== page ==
Navigating a Web Traffic Jam

If you’ve tried to view recently, you may have been met with various error messages at various times instead of my actual website. Terms like “ACCOUNT SUSPENDED” or “500 Server error” and “Error establishing a database connection” have been appearing all too often.

Turns out I have a couple of blog posts that have become fairly popular, and I thought it’d be interesting to share the story of how my site has had to go from “just a hobby” to something a little more enterprise grade.

Houston, we have a problem
I received an email from my hosting provider stating my account had been suspended due to resource abuse. I then tried to navigate to my site, and I only see “This account has been suspended” instead of my site content. A few emails back and forth with support, and they re-enabled my account to give me a chance to try mitigate the performance issues. I updated plugins and themes to latest versions, enabled some caching and security plugins, and finally even signed up for CloudFlare which has a really nice free content delivery service (more on this later).

Things smoothed out for awhile, but soon my resource usage began to climb again. CPU and RAM utilization were just crushing the server; and since I was on a shared server configuration, my site was making other people’s stuff perform poorly. I had reviewed analytics data and found basically 2 of my posts were the culprits. One on setting up tabbed ssh for Windows, and another on getting started with the ELK stack for syslogging. I tried unpublishing those posts for awhile but I still ended up getting suspended 3 separate times. Finally, I had make the decision to move my website to a dedicated server.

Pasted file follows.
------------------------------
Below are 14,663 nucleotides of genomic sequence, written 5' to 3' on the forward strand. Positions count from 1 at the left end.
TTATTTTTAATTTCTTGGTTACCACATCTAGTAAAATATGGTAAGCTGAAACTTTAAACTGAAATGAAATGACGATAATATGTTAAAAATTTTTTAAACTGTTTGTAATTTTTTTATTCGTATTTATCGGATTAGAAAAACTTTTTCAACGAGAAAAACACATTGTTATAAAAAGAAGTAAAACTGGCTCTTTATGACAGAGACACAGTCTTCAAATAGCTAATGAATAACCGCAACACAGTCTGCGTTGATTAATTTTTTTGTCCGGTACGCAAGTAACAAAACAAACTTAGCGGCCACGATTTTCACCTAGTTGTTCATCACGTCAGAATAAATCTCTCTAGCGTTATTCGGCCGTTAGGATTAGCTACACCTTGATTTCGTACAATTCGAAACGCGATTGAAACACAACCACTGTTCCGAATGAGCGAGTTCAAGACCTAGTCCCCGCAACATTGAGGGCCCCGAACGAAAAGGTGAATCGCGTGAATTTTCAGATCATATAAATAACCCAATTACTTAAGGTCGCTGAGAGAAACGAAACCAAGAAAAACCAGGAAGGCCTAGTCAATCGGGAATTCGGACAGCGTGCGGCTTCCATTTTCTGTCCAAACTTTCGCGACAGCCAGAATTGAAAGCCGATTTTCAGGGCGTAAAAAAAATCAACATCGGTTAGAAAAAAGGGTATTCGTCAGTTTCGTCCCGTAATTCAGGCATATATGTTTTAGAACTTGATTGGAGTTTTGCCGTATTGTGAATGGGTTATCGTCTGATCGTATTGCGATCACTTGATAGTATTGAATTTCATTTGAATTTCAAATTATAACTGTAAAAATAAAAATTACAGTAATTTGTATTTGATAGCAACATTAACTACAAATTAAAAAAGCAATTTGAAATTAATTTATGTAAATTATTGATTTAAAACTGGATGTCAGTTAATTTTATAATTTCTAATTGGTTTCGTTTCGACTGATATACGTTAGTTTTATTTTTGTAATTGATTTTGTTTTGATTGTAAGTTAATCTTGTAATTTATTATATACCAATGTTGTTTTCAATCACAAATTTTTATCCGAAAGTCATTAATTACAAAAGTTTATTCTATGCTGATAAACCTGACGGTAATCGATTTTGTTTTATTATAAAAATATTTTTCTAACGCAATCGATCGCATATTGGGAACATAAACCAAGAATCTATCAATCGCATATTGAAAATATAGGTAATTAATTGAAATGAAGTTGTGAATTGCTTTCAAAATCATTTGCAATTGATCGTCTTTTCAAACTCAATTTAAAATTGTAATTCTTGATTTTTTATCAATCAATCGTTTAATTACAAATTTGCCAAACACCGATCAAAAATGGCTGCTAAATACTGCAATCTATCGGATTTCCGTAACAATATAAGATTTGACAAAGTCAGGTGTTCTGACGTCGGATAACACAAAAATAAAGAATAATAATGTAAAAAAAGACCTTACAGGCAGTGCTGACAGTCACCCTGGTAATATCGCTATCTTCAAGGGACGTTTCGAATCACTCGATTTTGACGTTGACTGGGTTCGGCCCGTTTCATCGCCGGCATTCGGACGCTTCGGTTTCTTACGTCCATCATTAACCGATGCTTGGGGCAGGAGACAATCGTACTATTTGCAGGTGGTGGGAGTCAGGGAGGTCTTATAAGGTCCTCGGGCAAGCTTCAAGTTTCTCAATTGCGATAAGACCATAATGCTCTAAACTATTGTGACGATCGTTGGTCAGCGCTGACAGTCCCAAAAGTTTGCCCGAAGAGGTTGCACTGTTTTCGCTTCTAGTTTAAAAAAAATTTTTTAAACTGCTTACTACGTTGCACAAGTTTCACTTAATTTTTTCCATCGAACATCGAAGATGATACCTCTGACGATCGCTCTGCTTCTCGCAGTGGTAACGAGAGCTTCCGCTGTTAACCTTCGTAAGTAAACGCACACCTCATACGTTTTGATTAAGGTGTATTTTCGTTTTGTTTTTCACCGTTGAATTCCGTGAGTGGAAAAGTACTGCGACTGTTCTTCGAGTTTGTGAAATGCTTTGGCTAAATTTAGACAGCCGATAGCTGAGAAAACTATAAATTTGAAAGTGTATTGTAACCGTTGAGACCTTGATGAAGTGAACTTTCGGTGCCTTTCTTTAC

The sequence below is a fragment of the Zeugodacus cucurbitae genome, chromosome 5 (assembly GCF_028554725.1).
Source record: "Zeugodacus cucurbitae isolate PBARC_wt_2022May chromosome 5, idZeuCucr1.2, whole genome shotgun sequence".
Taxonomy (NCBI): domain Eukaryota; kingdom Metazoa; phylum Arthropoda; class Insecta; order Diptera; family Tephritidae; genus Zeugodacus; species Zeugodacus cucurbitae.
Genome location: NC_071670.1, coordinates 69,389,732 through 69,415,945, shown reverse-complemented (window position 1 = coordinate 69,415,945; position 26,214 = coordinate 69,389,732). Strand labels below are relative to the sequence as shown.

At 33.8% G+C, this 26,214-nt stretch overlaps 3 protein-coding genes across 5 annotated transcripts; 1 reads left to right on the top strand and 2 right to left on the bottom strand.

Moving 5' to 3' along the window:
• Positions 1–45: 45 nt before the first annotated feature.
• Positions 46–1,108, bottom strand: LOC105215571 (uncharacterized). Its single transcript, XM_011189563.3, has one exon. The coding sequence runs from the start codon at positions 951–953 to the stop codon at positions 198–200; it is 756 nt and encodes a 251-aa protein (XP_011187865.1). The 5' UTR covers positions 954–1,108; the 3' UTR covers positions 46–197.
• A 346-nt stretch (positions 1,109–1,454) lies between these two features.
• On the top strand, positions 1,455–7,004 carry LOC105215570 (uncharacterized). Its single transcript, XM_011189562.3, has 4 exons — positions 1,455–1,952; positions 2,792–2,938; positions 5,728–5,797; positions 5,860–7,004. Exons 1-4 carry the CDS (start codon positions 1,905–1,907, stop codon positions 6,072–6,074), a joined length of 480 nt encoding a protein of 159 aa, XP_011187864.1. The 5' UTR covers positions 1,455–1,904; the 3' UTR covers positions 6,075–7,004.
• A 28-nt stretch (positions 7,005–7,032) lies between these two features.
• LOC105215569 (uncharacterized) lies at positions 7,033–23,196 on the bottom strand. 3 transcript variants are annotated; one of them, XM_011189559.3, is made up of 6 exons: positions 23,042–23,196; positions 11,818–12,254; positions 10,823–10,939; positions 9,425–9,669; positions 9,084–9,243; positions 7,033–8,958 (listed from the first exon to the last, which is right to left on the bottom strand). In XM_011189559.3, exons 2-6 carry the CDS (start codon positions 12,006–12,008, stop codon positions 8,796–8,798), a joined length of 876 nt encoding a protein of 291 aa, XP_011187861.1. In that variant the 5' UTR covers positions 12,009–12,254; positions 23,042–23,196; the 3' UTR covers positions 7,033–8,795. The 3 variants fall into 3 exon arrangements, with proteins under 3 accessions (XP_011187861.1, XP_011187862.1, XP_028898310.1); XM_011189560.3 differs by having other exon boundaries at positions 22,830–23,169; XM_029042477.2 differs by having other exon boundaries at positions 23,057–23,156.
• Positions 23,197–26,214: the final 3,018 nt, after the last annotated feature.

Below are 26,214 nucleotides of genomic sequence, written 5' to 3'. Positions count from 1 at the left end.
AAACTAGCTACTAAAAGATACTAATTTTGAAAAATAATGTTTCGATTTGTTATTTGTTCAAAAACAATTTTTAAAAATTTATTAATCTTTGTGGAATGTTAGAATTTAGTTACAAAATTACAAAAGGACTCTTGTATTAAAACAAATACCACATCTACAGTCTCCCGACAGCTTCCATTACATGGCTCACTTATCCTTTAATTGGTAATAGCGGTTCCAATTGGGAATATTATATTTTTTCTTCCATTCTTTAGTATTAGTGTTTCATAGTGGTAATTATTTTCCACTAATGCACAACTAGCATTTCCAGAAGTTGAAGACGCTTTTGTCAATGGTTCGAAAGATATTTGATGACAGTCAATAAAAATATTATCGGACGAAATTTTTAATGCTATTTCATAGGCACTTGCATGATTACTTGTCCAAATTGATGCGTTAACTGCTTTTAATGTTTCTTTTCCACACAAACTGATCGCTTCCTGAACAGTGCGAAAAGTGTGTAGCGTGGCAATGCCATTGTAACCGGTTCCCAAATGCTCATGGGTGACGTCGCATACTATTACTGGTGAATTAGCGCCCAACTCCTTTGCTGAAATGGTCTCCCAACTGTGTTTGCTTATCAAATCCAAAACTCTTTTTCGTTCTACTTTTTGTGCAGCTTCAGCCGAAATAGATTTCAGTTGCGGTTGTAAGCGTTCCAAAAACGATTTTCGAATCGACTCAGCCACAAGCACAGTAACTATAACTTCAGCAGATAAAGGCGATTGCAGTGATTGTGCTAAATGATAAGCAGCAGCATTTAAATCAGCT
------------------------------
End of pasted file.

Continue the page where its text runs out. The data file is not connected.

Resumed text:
The migration to a dedicated server was really pretty easy. Even fun! MySQL is a great database and was easy to backup/restore, and the rest was just copying files. In the end, my website is better secured thanks to the iThemes security plugin, as well CloudFlare’s front end capabilities.

I really can’t say enough about how happy I am with CloudFlare. It provides caching, content optimization, and security features. Their free offering is very capable, and obviously the paid subscriptions give you more features.

Overall, this entire experience has been a great learning opportunity. Topics I’ve never even thought about such as content delivery, web caching, and WordPess security are now a focus of mine with this website, and hopefully it results in a better experience for anyone who visits…